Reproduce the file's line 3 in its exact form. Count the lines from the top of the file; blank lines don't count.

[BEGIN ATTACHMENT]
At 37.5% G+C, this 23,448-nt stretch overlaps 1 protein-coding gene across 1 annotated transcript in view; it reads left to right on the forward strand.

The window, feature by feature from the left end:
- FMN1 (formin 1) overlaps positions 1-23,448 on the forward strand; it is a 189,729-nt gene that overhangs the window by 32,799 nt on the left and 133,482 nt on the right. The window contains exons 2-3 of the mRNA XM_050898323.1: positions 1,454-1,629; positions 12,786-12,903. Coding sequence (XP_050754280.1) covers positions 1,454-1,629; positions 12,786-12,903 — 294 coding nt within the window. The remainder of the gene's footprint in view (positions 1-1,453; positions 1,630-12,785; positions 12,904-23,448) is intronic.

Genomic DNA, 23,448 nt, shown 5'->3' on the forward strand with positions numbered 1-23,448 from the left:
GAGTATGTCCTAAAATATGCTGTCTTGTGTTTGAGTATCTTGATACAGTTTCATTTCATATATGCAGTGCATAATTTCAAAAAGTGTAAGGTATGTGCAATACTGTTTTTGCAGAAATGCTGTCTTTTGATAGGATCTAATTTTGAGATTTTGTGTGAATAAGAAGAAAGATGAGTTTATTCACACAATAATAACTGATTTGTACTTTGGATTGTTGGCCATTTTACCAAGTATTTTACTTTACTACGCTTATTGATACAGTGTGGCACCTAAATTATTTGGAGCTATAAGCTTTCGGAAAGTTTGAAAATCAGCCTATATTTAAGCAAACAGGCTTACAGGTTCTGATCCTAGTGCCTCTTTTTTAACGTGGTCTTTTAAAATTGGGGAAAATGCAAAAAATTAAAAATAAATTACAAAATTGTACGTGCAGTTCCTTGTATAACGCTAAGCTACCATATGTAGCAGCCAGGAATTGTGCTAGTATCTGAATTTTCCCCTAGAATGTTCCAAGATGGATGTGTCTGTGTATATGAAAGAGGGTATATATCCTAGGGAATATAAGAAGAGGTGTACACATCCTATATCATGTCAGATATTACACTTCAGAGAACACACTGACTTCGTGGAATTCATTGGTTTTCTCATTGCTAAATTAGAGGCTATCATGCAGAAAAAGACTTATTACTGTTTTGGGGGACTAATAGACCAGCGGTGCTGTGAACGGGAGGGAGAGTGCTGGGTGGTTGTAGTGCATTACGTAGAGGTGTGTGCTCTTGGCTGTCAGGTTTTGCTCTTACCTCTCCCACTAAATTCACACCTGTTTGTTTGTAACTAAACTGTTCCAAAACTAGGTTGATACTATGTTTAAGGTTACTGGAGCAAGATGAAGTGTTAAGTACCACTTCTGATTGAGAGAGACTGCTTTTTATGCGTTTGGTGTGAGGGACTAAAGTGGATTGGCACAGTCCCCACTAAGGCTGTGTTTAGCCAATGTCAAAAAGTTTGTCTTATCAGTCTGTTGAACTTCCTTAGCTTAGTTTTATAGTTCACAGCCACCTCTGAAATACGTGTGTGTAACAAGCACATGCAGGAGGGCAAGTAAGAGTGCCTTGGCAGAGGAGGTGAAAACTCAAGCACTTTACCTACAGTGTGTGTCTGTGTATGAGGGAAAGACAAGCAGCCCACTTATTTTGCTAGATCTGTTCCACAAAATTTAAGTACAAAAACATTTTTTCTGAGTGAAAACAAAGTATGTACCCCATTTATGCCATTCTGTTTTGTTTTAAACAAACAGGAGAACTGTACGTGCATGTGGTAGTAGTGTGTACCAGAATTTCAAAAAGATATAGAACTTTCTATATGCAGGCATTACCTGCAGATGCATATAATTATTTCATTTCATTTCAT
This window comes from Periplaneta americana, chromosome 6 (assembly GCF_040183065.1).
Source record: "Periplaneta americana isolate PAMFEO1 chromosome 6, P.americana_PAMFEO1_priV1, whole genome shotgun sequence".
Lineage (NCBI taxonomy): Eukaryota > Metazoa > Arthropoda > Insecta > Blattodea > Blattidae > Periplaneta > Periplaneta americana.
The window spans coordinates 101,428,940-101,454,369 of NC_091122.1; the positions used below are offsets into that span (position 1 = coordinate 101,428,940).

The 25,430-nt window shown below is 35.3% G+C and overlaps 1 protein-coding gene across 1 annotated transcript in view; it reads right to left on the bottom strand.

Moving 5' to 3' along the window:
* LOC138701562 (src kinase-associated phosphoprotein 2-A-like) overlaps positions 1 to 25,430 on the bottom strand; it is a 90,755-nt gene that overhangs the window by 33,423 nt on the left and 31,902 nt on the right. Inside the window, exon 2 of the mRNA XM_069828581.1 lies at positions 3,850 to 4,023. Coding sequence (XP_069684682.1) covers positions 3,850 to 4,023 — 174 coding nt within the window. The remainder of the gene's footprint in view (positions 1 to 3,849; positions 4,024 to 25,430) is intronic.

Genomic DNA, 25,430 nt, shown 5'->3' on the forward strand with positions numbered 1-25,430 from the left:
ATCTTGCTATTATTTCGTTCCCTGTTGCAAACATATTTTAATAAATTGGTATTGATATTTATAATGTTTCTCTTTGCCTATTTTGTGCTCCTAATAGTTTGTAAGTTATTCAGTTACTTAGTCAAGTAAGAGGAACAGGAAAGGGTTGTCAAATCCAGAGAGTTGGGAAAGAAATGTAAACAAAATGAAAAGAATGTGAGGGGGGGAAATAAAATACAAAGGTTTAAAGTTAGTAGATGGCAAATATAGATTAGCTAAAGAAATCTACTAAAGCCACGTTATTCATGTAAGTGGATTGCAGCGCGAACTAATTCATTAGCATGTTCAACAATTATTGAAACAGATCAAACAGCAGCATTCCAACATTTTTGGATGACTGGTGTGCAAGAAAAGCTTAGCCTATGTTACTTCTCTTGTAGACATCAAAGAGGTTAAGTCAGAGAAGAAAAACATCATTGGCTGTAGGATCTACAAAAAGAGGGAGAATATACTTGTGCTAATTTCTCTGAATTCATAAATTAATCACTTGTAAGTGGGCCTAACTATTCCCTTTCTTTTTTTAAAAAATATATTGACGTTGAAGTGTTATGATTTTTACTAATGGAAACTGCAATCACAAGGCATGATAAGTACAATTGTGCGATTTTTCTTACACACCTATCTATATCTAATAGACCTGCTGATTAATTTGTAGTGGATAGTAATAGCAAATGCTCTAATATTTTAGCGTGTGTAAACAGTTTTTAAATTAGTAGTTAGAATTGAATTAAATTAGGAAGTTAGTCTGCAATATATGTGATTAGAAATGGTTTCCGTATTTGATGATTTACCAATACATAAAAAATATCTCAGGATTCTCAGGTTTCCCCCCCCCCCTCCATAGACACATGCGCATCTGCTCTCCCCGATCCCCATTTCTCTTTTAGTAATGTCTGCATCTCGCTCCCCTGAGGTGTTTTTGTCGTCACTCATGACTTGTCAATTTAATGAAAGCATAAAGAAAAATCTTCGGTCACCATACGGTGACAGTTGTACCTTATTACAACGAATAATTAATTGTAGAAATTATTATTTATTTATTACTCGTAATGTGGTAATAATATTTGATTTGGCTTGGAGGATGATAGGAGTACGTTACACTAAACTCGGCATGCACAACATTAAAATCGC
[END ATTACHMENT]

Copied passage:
- FMN1 (formin 1) overlaps positions 1-23,448 on the forward strand; it is a 189,729-nt gene that overhangs the window by 32,799 nt on the left and 133,482 nt on the right. The window contains exons 2-3 of the mRNA XM_050898323.1: positions 1,454-1,629; positions 12,786-12,903. Coding sequence (XP_050754280.1) covers positions 1,454-1,629; positions 12,786-12,903 — 294 coding nt within the window. The remainder of the gene's footprint in view (positions 1-1,453; positions 1,630-12,785; positions 12,904-23,448) is intronic.